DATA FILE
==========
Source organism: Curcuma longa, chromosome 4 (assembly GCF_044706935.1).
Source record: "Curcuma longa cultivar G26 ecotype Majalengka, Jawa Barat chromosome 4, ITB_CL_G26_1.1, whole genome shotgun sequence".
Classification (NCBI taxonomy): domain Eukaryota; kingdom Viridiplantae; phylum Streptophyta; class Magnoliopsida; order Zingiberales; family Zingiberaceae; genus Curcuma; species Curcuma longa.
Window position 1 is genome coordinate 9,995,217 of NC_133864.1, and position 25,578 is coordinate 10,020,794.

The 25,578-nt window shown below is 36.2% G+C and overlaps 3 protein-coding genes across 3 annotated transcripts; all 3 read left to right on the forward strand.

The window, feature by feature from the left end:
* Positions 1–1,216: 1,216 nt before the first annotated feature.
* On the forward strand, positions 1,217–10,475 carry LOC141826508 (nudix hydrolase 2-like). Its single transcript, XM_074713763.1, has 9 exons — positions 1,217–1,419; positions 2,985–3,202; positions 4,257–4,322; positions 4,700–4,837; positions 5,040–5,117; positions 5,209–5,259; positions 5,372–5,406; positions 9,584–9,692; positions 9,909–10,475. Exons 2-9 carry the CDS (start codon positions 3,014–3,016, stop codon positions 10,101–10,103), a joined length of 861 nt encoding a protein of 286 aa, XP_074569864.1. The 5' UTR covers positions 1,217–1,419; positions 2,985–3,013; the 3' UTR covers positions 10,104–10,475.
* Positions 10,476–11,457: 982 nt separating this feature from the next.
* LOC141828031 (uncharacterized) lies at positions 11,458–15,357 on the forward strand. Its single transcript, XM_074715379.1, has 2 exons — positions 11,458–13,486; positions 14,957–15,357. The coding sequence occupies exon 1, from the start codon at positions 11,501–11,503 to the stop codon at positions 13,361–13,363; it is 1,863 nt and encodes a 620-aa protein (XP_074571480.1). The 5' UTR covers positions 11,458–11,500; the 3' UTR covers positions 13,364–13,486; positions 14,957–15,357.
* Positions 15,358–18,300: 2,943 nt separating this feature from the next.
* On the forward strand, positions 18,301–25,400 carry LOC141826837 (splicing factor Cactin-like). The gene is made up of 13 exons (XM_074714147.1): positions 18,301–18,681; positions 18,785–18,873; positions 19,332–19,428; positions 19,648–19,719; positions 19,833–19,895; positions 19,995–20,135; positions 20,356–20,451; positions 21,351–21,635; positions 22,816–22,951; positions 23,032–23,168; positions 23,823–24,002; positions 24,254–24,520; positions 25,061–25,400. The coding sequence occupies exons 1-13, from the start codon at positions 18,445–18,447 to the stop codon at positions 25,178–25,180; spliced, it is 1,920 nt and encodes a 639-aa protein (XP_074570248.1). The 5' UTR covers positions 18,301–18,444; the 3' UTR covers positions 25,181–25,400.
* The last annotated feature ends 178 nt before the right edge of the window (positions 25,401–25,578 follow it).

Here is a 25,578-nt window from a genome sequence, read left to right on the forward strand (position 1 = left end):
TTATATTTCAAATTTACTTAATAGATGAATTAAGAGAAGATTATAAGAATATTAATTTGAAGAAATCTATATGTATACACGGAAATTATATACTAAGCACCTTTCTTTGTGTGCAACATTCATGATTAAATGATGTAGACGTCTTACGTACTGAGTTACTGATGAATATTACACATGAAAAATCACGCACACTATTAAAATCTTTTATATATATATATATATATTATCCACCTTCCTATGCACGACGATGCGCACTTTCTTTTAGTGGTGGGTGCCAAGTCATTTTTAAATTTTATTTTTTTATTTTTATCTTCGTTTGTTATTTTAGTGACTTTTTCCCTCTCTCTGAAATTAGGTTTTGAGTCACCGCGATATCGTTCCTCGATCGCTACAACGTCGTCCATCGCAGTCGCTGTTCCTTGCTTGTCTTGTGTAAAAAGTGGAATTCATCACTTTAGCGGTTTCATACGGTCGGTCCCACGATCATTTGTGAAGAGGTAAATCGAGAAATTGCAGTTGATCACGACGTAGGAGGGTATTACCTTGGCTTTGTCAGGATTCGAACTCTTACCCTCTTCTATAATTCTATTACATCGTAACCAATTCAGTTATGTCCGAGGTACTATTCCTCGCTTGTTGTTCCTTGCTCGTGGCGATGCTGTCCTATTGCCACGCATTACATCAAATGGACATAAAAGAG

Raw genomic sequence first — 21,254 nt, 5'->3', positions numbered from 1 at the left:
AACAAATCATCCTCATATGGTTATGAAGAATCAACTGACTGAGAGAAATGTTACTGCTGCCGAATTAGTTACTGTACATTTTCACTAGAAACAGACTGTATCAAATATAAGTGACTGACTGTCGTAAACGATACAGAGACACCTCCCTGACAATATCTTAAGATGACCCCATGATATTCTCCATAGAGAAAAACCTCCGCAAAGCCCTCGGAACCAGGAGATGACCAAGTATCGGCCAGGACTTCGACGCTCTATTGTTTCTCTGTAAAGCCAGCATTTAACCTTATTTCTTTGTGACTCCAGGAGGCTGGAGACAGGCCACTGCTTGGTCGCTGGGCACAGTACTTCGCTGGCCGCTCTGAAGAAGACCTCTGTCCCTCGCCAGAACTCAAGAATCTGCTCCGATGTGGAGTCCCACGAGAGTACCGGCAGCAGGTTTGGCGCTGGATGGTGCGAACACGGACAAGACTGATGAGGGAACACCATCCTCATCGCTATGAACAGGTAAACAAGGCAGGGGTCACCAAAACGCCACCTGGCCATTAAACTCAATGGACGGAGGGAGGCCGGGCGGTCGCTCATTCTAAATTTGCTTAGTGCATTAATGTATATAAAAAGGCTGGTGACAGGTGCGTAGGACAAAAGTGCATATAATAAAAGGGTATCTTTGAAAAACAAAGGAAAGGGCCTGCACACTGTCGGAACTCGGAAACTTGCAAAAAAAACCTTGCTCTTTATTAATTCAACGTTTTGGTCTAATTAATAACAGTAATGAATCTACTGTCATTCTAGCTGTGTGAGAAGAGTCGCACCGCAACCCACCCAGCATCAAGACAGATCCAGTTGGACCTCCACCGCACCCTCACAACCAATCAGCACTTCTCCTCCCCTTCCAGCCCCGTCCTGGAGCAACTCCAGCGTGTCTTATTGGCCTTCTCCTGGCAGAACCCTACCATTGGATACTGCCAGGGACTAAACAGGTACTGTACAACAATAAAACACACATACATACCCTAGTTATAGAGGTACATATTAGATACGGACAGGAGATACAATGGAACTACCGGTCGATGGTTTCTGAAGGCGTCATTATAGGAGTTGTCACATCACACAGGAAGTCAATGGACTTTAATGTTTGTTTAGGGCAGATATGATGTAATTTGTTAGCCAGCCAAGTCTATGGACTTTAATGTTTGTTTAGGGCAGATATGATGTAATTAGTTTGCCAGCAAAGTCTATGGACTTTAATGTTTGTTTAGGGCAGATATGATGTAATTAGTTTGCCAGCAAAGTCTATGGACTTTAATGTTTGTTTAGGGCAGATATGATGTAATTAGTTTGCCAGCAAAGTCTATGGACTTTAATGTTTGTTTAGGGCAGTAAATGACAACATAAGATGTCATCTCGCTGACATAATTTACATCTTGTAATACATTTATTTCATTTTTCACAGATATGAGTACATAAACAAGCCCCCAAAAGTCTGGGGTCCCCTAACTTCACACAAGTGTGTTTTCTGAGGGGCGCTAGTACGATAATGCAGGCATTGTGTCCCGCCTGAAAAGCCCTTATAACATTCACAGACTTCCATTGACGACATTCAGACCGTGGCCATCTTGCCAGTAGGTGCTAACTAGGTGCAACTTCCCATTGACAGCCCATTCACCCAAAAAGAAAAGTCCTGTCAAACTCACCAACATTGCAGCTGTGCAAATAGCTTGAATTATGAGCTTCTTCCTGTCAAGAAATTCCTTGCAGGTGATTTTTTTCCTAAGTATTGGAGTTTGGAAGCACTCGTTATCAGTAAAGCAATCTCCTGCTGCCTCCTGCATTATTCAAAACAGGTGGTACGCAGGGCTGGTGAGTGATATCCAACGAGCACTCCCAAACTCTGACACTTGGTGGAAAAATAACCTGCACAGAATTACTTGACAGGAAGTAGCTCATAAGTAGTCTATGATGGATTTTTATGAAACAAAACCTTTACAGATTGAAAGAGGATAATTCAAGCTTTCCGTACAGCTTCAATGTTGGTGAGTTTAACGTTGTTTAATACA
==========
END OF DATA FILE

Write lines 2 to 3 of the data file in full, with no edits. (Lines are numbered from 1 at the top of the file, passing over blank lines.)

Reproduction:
Source record: "Curcuma longa cultivar G26 ecotype Majalengka, Jawa Barat chromosome 4, ITB_CL_G26_1.1, whole genome shotgun sequence".
Classification (NCBI taxonomy): domain Eukaryota; kingdom Viridiplantae; phylum Streptophyta; class Magnoliopsida; order Zingiberales; family Zingiberaceae; genus Curcuma; species Curcuma longa.